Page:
Mercer's Worldwide Individual Tax Comparator Report compares the after-tax take-home amount (considering "personal" and social security tax--apparently including state and federal income taxes for the US) for single, married without children and married with 2 children in 32 countries.
One thing pops out in this report--it shows that the US tax system favors married taxpayers with children over single taxpayers, ranking 11 out of the 32 for married with children and tied with several at 14 out of 32 for singles.
The US is not the lowest tax rate country in the study but it is by no means the highest. The United Arab Emirates, Hong Kong and Russia have the lowest tax, while European countries are at the highest rates. For single taxpayers, the US tax rate as calculated in this study comes out at just slightly more than 29%, whereas most european countries have higher tax rates. (The UK is almost exactly the same as the US here.) For married taxpayers with two children, the US tax rate as calculated in this study comes out at just under 21%--only 11th from the bottom rate country which is the United Arab Emirates with 5%.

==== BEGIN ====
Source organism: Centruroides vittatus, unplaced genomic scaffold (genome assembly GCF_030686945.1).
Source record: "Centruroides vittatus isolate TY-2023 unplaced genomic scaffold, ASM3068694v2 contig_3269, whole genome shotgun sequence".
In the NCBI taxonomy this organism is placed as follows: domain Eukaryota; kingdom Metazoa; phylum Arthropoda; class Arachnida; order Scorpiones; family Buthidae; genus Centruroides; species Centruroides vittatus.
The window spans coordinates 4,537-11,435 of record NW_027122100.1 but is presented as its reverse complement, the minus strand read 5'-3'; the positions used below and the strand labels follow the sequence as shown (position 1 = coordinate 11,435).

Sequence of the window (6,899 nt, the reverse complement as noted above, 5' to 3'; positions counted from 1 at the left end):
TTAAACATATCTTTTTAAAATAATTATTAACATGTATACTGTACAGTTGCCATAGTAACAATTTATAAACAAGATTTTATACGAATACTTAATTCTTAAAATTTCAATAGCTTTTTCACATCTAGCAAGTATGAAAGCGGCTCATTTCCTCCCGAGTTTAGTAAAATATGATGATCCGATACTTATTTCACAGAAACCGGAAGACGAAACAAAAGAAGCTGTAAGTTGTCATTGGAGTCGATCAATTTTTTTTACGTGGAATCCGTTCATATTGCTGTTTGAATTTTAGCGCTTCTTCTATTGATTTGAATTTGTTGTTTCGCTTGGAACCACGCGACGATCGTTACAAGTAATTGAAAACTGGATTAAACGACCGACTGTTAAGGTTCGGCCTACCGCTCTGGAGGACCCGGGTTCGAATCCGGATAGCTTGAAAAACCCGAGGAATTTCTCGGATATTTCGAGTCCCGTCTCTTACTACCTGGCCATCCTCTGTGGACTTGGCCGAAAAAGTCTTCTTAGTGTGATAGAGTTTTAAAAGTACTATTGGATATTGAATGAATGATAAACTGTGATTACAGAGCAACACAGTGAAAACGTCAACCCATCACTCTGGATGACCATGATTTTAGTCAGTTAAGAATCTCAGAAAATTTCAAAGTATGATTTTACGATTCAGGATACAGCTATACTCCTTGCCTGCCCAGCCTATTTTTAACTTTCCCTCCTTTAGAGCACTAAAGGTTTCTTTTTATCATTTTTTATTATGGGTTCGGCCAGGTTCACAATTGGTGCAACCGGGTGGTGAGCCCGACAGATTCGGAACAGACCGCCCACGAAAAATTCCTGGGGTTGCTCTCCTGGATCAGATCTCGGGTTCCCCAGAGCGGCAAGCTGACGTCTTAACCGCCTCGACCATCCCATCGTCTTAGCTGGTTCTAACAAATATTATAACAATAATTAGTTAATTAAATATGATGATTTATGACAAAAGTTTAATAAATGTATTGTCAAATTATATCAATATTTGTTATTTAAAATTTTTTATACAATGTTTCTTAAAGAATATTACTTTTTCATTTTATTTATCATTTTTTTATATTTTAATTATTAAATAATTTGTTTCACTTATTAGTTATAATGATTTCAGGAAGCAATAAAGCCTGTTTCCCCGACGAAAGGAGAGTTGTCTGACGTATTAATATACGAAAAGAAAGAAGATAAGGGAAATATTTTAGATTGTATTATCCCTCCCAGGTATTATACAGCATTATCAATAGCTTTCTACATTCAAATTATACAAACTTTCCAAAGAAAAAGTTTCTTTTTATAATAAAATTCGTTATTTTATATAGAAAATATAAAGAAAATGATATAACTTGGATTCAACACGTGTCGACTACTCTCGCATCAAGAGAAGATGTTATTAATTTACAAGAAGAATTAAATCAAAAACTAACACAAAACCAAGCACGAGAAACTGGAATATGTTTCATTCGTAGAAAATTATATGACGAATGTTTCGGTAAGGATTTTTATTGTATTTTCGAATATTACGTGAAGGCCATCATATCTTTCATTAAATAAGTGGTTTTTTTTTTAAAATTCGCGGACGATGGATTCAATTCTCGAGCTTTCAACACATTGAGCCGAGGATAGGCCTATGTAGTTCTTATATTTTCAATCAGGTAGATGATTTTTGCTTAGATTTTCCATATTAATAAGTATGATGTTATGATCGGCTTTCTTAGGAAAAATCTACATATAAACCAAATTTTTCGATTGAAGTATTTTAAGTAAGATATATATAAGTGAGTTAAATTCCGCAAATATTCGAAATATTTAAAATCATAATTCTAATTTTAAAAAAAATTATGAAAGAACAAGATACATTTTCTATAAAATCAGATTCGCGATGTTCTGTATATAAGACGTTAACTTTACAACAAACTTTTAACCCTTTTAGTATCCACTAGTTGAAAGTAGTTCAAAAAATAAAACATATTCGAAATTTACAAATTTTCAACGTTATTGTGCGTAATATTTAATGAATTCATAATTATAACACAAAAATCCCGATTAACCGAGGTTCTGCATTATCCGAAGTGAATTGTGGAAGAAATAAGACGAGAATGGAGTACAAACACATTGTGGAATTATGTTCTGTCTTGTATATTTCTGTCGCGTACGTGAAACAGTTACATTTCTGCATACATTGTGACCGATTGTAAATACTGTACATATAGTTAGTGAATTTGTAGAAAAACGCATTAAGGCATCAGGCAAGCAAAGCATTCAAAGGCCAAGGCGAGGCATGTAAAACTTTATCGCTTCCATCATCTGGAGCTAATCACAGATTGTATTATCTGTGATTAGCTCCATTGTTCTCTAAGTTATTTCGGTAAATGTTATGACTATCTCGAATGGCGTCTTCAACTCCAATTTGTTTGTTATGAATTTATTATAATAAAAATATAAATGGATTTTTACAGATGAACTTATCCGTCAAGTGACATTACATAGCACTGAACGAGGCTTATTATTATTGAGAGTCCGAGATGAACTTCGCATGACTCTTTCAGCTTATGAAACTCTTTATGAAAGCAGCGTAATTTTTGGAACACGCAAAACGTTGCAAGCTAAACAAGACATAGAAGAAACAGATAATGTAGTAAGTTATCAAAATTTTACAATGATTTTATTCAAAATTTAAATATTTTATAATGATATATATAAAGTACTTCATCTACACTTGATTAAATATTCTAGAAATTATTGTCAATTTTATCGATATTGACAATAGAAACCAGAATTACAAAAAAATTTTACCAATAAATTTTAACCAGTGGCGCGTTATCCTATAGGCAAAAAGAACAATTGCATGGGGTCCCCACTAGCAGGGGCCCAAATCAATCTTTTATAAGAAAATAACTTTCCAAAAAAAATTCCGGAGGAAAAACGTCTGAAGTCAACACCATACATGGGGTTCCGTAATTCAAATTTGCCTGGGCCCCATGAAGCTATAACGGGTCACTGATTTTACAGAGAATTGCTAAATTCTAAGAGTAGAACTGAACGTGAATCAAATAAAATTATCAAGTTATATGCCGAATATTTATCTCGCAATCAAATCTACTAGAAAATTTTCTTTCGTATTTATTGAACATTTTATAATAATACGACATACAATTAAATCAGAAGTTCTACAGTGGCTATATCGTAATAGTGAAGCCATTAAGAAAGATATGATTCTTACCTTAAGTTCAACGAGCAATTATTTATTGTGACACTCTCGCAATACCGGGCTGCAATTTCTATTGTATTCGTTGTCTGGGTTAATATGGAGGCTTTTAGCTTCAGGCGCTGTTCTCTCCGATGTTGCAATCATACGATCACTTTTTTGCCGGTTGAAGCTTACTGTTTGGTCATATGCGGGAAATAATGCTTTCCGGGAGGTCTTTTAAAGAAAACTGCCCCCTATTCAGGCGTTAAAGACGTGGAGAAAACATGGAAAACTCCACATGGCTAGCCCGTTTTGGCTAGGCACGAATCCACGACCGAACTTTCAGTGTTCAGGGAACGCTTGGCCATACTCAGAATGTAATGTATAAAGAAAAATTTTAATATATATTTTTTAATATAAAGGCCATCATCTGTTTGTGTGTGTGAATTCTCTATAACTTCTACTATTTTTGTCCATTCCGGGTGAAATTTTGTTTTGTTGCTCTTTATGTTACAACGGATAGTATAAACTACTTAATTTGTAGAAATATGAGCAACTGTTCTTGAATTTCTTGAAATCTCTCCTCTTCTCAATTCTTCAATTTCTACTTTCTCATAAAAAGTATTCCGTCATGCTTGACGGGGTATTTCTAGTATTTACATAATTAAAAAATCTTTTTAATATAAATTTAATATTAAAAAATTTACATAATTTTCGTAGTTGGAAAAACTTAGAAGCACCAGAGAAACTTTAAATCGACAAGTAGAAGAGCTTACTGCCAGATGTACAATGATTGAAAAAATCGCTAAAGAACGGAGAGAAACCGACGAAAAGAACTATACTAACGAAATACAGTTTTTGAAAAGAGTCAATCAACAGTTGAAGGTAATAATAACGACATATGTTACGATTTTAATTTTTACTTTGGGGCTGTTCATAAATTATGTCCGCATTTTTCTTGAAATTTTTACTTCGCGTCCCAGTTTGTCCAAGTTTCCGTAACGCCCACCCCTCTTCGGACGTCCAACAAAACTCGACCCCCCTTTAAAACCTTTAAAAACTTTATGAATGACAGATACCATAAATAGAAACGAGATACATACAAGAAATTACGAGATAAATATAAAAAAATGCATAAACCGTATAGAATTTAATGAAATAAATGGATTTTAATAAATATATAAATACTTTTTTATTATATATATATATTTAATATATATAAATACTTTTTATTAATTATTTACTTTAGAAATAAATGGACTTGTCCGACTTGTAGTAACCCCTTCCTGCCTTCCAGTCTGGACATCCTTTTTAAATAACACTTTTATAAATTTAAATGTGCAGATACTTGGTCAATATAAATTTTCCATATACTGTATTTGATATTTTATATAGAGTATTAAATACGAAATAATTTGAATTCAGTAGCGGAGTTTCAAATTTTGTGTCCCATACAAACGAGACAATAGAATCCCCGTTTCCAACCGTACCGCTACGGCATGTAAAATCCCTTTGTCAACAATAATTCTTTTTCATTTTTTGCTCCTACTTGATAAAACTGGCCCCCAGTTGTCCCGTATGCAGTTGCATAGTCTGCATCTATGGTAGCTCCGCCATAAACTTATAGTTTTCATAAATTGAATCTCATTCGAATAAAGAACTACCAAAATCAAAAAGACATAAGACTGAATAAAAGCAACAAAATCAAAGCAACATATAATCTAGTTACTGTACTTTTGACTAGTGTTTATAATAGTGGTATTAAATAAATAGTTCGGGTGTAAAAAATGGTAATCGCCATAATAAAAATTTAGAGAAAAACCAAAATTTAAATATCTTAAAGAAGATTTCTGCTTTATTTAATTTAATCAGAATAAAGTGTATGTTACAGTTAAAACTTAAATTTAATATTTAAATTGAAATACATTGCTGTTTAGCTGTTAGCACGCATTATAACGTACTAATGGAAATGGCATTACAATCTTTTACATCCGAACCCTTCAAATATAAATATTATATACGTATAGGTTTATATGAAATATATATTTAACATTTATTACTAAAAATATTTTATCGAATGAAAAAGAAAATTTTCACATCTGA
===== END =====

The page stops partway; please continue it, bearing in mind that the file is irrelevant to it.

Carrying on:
What this study shows, like so many others, is that our effective tax rates are actually quite low. Too low for our own good, perhaps, since we don't have the funds to pay for the government services that we provide and we don't provide services that many of our European friends take for granted, like universal health care.